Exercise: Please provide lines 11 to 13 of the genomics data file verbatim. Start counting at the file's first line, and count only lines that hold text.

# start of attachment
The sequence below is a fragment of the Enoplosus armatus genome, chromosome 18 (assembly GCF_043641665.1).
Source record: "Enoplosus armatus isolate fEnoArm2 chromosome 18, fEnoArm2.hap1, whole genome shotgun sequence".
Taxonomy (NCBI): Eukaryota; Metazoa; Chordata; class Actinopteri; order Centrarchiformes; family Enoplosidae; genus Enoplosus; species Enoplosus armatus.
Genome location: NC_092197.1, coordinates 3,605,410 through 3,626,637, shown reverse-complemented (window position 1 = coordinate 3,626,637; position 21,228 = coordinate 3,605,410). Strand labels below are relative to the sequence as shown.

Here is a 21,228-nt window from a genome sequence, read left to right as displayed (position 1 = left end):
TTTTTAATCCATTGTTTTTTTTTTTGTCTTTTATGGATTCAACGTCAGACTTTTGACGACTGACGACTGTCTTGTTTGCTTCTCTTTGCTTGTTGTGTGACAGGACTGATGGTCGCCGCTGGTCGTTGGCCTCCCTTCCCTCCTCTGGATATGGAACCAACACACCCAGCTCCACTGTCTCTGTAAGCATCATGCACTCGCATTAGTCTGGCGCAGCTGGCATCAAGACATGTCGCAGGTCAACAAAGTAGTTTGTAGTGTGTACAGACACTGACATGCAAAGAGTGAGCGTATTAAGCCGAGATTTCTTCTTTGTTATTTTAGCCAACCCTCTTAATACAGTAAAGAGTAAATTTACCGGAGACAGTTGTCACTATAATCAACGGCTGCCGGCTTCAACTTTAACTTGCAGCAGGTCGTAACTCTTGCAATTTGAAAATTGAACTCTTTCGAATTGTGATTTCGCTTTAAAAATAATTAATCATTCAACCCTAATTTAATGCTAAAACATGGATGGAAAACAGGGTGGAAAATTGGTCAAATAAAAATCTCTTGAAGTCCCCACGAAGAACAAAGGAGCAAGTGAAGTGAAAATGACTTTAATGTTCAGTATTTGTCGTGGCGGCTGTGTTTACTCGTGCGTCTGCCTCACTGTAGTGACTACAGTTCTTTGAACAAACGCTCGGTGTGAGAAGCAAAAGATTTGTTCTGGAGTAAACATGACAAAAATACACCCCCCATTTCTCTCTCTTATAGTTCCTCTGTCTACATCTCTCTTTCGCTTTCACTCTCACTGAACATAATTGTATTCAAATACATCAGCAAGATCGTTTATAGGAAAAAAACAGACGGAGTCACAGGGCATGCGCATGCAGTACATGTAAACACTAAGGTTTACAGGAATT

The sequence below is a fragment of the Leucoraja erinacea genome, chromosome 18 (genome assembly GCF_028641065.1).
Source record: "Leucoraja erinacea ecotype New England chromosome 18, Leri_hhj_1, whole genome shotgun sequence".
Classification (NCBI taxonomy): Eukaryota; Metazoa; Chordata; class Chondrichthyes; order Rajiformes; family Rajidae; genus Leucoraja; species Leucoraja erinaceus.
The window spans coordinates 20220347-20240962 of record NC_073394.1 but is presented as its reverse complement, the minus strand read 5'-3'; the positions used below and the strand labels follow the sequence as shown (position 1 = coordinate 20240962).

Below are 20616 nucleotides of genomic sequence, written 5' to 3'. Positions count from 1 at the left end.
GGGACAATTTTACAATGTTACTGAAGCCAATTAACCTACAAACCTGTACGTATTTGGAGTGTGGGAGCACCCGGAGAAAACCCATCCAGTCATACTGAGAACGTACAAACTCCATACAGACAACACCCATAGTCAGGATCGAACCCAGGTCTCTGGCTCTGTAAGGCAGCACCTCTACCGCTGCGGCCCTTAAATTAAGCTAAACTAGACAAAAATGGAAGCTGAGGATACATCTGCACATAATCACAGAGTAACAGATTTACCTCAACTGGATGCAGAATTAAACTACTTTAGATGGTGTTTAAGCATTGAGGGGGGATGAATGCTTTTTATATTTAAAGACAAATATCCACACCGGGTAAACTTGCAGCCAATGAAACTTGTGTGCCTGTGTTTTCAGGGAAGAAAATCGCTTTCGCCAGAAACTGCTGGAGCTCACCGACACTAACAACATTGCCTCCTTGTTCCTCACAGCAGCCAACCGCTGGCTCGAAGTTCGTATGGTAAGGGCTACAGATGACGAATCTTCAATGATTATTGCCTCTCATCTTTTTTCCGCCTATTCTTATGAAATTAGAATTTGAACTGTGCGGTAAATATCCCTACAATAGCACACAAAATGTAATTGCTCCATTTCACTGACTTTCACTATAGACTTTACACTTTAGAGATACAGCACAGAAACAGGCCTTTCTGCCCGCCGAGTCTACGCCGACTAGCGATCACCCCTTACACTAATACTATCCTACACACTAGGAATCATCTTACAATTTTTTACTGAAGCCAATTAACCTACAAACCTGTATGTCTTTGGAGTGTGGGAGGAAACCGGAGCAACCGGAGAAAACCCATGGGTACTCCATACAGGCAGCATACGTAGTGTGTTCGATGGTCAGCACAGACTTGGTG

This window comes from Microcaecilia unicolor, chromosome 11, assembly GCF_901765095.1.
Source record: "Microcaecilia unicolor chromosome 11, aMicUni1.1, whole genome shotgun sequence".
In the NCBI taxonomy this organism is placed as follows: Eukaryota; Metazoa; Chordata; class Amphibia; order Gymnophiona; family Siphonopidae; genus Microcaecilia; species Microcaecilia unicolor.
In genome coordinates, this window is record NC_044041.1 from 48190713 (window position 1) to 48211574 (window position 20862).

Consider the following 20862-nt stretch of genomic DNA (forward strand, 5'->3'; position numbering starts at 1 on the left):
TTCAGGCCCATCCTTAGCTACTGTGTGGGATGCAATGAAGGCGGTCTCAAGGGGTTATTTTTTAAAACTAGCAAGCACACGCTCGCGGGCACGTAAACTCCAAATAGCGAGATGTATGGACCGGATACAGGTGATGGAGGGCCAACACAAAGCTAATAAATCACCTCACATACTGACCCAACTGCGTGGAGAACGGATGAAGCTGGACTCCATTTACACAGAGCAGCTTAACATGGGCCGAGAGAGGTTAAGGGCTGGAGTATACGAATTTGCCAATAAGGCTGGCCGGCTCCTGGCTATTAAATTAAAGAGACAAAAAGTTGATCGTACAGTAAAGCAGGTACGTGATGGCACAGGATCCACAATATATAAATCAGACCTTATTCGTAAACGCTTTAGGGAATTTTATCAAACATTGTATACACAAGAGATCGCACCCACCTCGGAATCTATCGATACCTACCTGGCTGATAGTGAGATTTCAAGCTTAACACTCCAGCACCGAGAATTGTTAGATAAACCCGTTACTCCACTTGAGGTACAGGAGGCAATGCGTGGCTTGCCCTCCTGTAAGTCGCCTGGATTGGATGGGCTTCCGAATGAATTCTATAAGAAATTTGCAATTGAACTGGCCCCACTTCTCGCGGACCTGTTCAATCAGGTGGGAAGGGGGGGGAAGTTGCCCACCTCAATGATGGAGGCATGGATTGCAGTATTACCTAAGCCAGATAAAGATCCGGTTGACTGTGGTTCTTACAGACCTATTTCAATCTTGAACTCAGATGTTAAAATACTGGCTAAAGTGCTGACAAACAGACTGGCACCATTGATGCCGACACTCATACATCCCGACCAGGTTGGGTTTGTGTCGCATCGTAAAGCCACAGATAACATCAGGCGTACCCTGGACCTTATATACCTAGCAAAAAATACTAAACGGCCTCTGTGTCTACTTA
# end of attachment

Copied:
Below are 20616 nucleotides of genomic sequence, written 5' to 3'. Positions count from 1 at the left end.
GGGACAATTTTACAATGTTACTGAAGCCAATTAACCTACAAACCTGTACGTATTTGGAGTGTGGGAGCACCCGGAGAAAACCCATCCAGTCATACTGAGAACGTACAAACTCCATACAGACAACACCCATAGTCAGGATCGAACCCAGGTCTCTGGCTCTGTAAGGCAGCACCTCTACCGCTGCGGCCCTTAAATTAAGCTAAACTAGACAAAAATGGAAGCTGAGGATACATCTGCACATAATCACAGAGTAACAGATTTACCTCAACTGGATGCAGAATTAAACTACTTTAGATGGTGTTTAAGCATTGAGGGGGGATGAATGCTTTTTATATTTAAAGACAAATATCCACACCGGGTAAACTTGCAGCCAATGAAACTTGTGTGCCTGTGTTTTCAGGGAAGAAAATCGCTTTCGCCAGAAACTGCTGGAGCTCACCGACACTAACAACATTGCCTCCTTGTTCCTCACAGCAGCCAACCGCTGGCTCGAAGTTCGTATGGTAAGGGCTACAGATGACGAATCTTCAATGATTATTGCCTCTCATCTTTTTTCCGCCTATTCTTATGAAATTAGAATTTGAACTGTGCGGTAAATATCCCTACAATAGCACACAAAATGTAATTGCTCCATTTCACTGACTTTCACTATAGACTTTACACTTTAGAGATACAGCACAGAAACAGGCCTTTCTGCCCGCCGAGTCTACGCCGACTAGCGATCACCCCTTACACTAATACTATCCTACACACTAGGAATCATCTTACAATTTTTTACTGAAGCCAATTAACCTACAAACCTGTATGTCTTTGGAGTGTGGGAGGAAACCGGAGCAACCGGAGAAAACCCATGGGTACTCCATACAGGCAGCATACGTAGTGTGTTCGATGGTCAGCACAGACTTGGTG

This window comes from Microcaecilia unicolor, chromosome 11, assembly GCF_901765095.1.